With the Summer Olympics fast approaching, the double gold-medalist Caster Semenya is facing a bizarre choice: she can compete in the 200-metre dash or the 5,000-metre long-distance event.
Those are the last options remaining to her today. The multiple world champion, who fought her way up from a small, impoverished South African village to reach global fame in the 800 metres, has been barred from her strongest track events – unless she takes chemicals to reduce her naturally elevated testosterone levels.
More than 11 years after the first gender-verification tests were imposed on her, Semenya has refused to surrender to the sport’s regulators. Her protracted legal battle against World Athletics, the international governing body, has now moved to the European Court of Human Rights, where she can pursue the rights issues that she sees at the heart of the dispute.
But with the growing likelihood that a ruling will not be issued before the Olympics begin in Tokyo in July, the 30-year-old runner is obliged to train for an event allowed by the new rules, even if it is far outside her middle-distance speciality.
“It just goes to show her bravery,” says Gregory Nott, one of the leaders of her legal team. “She’s an indomitable spirit. This is now her 11th year of having this hang over her head.”
Last year, Semenya was training for the 200-metre sprint. But earlier this month, South African sports officials suggested that she is more likely to compete in long-distance events.
“She has decided to go back to longer distances, above 3,000 metres,” Athletics South Africa president Aleck Skhosana told a parliamentary committee.
In an interview with The Globe and Mail, her lawyer would not confirm whether she has made a final decision. “She’s training,” Nott said. “There isn’t a day that goes by when she doesn’t run. It’s quite phenomenal.”
Semenya rarely grants interviews. But on her social media accounts last month, she said: “This fight is not just about me. It’s about taking a stand and fighting for dignity, equality and the human rights of women in sport. All we ask is to be able to run free, once and for all.”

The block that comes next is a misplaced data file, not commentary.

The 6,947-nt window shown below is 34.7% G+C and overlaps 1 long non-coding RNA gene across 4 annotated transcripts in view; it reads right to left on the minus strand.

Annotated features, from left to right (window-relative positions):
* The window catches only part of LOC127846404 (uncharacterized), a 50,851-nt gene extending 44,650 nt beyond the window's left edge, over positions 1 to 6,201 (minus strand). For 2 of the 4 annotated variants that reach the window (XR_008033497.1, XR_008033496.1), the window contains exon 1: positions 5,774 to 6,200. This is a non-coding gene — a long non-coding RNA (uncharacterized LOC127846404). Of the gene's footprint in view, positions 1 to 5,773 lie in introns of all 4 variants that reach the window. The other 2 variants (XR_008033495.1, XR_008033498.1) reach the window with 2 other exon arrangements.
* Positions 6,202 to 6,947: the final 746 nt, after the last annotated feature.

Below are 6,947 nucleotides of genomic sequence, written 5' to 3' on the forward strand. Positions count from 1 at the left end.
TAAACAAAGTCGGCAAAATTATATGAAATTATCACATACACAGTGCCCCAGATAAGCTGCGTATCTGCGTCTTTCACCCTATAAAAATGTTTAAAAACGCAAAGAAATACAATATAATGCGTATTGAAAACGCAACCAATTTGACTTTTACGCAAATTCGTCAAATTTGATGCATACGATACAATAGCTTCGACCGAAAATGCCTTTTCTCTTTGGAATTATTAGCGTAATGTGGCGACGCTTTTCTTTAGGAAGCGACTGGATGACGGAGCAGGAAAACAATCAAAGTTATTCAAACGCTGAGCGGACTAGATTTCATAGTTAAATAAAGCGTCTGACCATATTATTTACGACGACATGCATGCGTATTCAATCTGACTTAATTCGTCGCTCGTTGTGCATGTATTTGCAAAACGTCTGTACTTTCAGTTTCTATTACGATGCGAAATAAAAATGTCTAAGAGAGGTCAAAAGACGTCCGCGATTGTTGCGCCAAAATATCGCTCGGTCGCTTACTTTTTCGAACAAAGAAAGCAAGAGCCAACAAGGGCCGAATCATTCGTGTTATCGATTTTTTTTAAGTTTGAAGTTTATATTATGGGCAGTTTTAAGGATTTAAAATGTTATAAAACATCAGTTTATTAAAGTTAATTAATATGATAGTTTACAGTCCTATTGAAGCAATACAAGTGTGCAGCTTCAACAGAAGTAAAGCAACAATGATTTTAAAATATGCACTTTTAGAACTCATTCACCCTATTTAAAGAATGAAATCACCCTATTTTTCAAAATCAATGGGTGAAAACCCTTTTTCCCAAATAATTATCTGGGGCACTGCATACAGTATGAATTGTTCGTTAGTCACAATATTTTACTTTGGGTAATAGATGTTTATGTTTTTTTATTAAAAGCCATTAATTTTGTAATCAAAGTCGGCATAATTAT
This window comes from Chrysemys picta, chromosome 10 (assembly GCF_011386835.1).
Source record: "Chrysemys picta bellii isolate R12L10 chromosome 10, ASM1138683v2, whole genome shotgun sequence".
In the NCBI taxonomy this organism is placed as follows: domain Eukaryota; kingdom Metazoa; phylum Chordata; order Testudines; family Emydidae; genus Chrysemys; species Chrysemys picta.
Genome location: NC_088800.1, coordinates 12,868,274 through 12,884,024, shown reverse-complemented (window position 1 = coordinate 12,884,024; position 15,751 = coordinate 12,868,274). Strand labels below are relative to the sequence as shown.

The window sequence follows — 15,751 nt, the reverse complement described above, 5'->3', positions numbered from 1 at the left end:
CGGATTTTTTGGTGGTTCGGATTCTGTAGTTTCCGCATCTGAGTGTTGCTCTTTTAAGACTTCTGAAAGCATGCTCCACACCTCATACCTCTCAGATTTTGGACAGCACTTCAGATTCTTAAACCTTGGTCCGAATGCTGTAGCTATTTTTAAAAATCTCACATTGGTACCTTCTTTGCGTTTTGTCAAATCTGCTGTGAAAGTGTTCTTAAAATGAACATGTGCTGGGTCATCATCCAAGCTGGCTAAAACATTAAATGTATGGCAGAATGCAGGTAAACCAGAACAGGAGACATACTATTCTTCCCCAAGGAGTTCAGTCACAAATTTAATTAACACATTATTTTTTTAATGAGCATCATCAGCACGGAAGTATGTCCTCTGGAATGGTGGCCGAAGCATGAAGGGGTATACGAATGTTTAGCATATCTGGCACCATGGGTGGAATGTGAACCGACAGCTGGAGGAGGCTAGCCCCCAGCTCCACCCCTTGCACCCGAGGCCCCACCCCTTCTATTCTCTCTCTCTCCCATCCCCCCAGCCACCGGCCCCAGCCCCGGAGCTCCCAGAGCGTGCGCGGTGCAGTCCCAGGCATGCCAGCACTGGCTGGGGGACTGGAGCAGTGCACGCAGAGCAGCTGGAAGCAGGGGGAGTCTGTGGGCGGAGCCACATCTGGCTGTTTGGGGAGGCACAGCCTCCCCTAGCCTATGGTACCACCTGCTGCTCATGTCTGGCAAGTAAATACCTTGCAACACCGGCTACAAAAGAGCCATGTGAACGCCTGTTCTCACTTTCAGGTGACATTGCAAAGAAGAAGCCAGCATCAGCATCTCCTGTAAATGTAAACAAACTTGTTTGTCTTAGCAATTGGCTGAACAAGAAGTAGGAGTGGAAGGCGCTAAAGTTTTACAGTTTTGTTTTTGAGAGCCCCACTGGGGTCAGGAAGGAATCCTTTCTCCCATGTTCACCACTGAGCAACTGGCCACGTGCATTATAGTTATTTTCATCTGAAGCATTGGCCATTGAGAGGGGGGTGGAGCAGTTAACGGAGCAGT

World Athletics, for its part, has shown no sign of backing down, insisting its regulations are a “reasonable, necessary and proportionate” way to ensure fairness and equal rights for all female athletes.
Since winning her first world championship in 2009, athletics regulators and rival runners have demanded answers for Semenya’s extraordinary achievements. She was ordered to take medically unnecessary drugs to lower her testosterone, even though they made her constantly ill.
The athletics body introduced regulations for the naturally high testosterone levels in some women, but a court ruled in 2015 that there wasn’t enough evidence that female athletic performance was boosted by high testosterone.
By 2018, the International Association of Athletics Federations (now known as World Athletics) believed it had found enough evidence to impose the new testosterone limits – but only in the 400 metres, 800 metres and 1500 metres, which were precisely the distances in which Semenya specialized.
She challenged the rules in the Court of Arbitration for Sport, based in Switzerland, which rejected her challenge in a split 2-1 ruling – even though it expressed reservations about the new rules. Her appeal to the Swiss Federal Supreme Court was rejected last year.
Last month, Nott and his legal team – including the Canadian lawyers James Bunting and Carlos Sayao – filed their latest appeal at the European court, backed up by thousands of pages of documents.
They are also trying to raise about US$1-million to cover costs. Her fate has always been decided by courts in expensive European cities, and the new case in Strasbourg is no exception. Her supporters are raising funds by selling T-shirts with her favourite sayings, such as, “Doors might be closed but not locked.”
Despite her court losses, Semenya has won support around the world. The World Medical Association said the new regulations are flagrantly discriminatory and contrary to medical ethics, forcing athletes to take potentially harmful medication. Physicians are ethically obliged to refuse to administer such treatments, the association said.
Human Rights Watch, in a report in December, said the regulations are “arbitrary, invasive and degrading” and “not based on accepted science.” They are “implemented in coercive environments where women are forced to choose between their careers and their basic human rights,” it said.
A new international movement, #LetHerRun, led by doctors, scientists and former athletes, is campaigning for the right for Semenya and other athletes to compete in the Olympics without restrictions. They argue that the latest regulations are just a new variation of the sex testing and “nude parades” that have been imposed on female athletes for many decades. Women are being told that they are “not woman enough,” it says.
Nott, who first volunteered to work for Semenya when she was ordered to take gender verification tests after her world victory in 2009, says her legal case is ultimately about human dignity.
“The issue, for me, has become bigger and bigger, more understandable and more defensible,” he said.
“It’s about a person saying, ‘I’m Caster, this is who I am.’ Caster tests all of our ordinary thinking. She’s very proud of who she is. She is a woman and won’t be challenged on that. That’s strength in itself.”
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